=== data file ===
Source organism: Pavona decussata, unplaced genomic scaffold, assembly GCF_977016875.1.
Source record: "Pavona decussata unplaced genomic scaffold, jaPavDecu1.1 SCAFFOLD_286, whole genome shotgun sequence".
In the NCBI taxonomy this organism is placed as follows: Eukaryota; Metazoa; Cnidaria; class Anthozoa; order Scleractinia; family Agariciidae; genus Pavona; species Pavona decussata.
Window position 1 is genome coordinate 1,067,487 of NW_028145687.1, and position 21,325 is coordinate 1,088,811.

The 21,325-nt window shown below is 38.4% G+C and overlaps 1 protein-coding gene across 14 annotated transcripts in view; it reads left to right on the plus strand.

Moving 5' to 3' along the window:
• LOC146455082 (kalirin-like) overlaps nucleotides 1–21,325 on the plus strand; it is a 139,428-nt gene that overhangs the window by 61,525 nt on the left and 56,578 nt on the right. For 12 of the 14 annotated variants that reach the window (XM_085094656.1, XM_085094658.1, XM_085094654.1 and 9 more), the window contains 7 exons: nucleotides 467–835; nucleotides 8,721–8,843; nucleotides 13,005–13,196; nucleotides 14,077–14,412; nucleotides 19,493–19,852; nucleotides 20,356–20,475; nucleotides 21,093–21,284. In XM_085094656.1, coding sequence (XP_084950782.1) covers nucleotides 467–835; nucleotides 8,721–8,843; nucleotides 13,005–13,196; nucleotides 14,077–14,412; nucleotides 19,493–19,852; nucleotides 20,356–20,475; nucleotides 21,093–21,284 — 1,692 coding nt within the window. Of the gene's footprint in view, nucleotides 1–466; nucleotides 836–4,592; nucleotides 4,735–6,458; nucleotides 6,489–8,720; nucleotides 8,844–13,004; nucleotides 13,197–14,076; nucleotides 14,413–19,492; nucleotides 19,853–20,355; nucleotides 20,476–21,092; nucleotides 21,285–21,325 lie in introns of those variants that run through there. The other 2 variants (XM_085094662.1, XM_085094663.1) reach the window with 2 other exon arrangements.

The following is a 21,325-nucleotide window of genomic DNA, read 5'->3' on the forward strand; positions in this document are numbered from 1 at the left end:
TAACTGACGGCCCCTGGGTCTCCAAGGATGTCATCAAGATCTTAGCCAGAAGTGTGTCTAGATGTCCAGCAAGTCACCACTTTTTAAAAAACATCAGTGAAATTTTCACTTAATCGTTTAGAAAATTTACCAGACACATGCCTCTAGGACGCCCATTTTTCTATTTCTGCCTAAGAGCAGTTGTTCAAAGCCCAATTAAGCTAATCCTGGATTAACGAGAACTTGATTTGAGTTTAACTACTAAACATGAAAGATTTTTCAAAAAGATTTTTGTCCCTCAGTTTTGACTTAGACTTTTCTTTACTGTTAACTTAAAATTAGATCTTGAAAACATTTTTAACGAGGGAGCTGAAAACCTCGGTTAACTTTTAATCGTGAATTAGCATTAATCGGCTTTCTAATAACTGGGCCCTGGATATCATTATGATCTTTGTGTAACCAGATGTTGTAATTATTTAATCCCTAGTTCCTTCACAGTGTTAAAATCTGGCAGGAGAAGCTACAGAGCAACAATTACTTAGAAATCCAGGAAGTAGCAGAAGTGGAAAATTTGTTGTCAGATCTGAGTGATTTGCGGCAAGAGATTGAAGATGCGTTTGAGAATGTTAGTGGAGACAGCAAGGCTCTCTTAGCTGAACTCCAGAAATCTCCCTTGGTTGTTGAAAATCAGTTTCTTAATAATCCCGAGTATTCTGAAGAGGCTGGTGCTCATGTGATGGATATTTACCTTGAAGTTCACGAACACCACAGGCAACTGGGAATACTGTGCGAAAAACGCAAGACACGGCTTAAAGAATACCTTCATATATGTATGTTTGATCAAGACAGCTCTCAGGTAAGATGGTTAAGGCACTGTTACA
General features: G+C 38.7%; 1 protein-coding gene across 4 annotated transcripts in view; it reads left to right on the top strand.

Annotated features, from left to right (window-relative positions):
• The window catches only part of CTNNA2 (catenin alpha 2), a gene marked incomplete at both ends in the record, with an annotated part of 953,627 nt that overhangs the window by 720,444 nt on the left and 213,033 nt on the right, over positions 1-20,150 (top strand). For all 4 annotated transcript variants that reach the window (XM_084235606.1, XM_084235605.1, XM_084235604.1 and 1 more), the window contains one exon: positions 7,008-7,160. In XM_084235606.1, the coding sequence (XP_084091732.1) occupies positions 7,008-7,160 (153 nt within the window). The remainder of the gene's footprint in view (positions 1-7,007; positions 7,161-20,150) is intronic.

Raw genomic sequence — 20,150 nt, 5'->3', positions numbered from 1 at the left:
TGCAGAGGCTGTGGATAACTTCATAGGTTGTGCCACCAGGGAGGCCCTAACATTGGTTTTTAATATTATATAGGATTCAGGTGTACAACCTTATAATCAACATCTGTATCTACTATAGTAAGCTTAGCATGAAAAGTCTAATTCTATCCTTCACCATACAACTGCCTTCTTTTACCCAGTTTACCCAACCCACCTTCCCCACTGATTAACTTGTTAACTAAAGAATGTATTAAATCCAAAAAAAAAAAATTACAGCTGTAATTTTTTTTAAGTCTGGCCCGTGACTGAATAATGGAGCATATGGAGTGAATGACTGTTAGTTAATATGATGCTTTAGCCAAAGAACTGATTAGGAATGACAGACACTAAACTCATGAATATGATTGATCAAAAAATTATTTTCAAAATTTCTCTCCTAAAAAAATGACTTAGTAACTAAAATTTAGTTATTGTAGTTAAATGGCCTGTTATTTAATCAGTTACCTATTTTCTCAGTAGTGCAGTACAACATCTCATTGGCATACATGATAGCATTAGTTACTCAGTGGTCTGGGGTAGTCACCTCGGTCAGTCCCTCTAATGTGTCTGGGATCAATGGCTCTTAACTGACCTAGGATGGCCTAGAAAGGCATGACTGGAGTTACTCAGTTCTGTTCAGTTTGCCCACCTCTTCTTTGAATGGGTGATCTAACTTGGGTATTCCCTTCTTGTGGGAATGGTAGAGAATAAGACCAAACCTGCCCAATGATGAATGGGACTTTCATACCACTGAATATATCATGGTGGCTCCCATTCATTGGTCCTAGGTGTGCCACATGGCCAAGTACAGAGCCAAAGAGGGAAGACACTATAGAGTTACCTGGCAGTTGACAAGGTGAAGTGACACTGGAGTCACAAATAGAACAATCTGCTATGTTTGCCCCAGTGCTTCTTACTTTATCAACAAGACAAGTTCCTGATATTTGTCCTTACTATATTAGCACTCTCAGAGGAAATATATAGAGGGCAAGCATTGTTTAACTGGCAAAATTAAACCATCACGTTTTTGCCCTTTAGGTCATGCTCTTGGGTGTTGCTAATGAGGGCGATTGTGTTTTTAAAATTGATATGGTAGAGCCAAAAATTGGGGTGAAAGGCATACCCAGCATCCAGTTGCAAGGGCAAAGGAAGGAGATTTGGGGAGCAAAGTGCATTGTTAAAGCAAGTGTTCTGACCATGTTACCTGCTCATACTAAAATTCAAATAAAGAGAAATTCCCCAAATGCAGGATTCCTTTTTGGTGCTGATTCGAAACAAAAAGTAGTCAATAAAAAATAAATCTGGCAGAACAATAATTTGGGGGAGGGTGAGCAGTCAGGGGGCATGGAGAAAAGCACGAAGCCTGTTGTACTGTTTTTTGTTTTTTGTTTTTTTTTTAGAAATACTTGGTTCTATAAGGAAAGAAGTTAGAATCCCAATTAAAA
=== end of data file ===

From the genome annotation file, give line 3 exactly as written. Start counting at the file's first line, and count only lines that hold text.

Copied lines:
In the NCBI taxonomy this organism is placed as follows: Eukaryota; Metazoa; Cnidaria; class Anthozoa; order Scleractinia; family Agariciidae; genus Pavona; species Pavona decussata.